How to start a content library using a non-funnel approach
Not sure what to write about next? It happens to the best of us.
You rack your brain and write — but the only problem is that you’ve written the blog post for yourself.
When do you stop to think about what your clients might find interesting?
Or how will you stay relevant among competitors? (Trust us, you have some.)
If you’re not sure how to get out of your head to make content for your target audience, this post is for you!
Footloose and funnel-free
In previous issues, we’ve talked about the content funnel and ways to generate ideas that speak to clients at different stages of the buying journey:
• Awareness – At this stage prospects have realized they have a problem and you just might have the answer
• Evaluation – At this stage prospects realize your solution seems legit but they want to know more about you
• Conversion – If you get to this stage, you’ve got a customer and can deliver a different
• Retention – Here is an opportunity to maximize the long-term ROI of repeat customers
If your goal is to have a diverse and balanced content library, then the funnel is a universal tactic to achieve this.
Maybe you’re thinking: “But my company has been publishing a weekly current events blog, and that’s all I can handle right now!”
That’s great! Don’t stop. This is just one strategy to get a subscriber base going and to get people through the door to showcase your company, product, and/or service.
But let’s dig a little deeper. Because, at some point, you may wish to diversify your brand and content marketing.
5 easy steps to content creation
Even if the content funnel isn’t your cup of tea, you approach content ideation from another angle.
So let’s try a less formal approach.
Start by noting a few top-line, abstract content categories:
1. You want to educate and teach people something. From the basics to the technical stuff behind your industry.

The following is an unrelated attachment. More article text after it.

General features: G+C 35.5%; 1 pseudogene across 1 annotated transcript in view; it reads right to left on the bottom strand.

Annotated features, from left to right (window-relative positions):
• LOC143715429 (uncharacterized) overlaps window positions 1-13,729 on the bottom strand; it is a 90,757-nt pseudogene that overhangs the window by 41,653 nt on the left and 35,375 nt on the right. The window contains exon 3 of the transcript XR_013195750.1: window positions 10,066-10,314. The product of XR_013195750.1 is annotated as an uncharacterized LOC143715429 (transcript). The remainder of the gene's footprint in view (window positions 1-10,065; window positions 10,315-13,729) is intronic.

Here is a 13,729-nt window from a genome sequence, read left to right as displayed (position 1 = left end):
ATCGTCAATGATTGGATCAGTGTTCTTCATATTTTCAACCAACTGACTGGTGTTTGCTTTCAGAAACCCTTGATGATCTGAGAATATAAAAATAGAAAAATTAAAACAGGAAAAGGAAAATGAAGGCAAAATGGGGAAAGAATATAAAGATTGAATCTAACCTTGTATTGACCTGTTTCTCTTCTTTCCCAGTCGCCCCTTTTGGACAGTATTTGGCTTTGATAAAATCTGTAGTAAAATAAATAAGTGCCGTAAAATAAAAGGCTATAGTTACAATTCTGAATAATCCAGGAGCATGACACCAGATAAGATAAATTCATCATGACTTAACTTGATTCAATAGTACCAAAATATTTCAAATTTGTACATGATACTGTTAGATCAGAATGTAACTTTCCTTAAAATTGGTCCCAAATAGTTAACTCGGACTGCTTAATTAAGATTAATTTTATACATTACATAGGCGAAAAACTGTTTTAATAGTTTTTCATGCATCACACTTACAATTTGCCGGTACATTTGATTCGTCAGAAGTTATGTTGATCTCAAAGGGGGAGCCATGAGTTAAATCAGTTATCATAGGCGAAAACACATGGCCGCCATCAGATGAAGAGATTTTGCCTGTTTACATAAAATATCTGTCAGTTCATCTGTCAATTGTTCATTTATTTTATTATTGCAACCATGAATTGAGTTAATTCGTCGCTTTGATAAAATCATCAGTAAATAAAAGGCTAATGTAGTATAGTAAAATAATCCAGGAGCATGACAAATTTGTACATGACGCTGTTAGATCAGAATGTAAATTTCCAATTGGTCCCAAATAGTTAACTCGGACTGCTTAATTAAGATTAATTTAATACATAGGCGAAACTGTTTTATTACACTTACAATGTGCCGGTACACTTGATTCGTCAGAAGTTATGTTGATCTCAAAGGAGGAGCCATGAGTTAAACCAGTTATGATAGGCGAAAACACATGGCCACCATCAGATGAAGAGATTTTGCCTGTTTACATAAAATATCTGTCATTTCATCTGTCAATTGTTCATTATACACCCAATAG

2. But you also want to sell a little bit. You want to show how awesome your solution is at tackling problems x, y, and z, and why people should choose you.
3. You want to share your unique views on the trends in your industry. That’s why people come to you, right? Because you’re a thought leader and you offer something that your customers don’t have, or that can help them do something easier or better.
4. You want to tell people about how your company came about and highlight your team members.
5. And finally, wouldn’t it be great to have something somewhere dedicated to answering the most frequently asked questions among your business prospects and clients?
Hey, these are beginning to sound like real grown-up content categories! We’re really getting somewhere.
Now, let’s do some refining.
Narrow down your list to look something like:
Benefits and features
Industry trends, corporate perspectives
A diverse content library keeps people engaged by covering multiple tactics, strategies, and categories.
So from here, we can jot down some sub-topics that branch out from each of these categories.
For example, let’s put ourselves in the shoes of a retail bank. Diving deeper into the first three categories may look like this:
What is my savings APR?
Should I pay off debt or invest?
Benefits and features:
Is my cash safe in times of crisis?
How is my bank helping me or other businesses right now?
And so on.
You may not know it, but this alternative approach is creating content that could fit very nicely into a funnel strategy.
But we won’t tell anybody!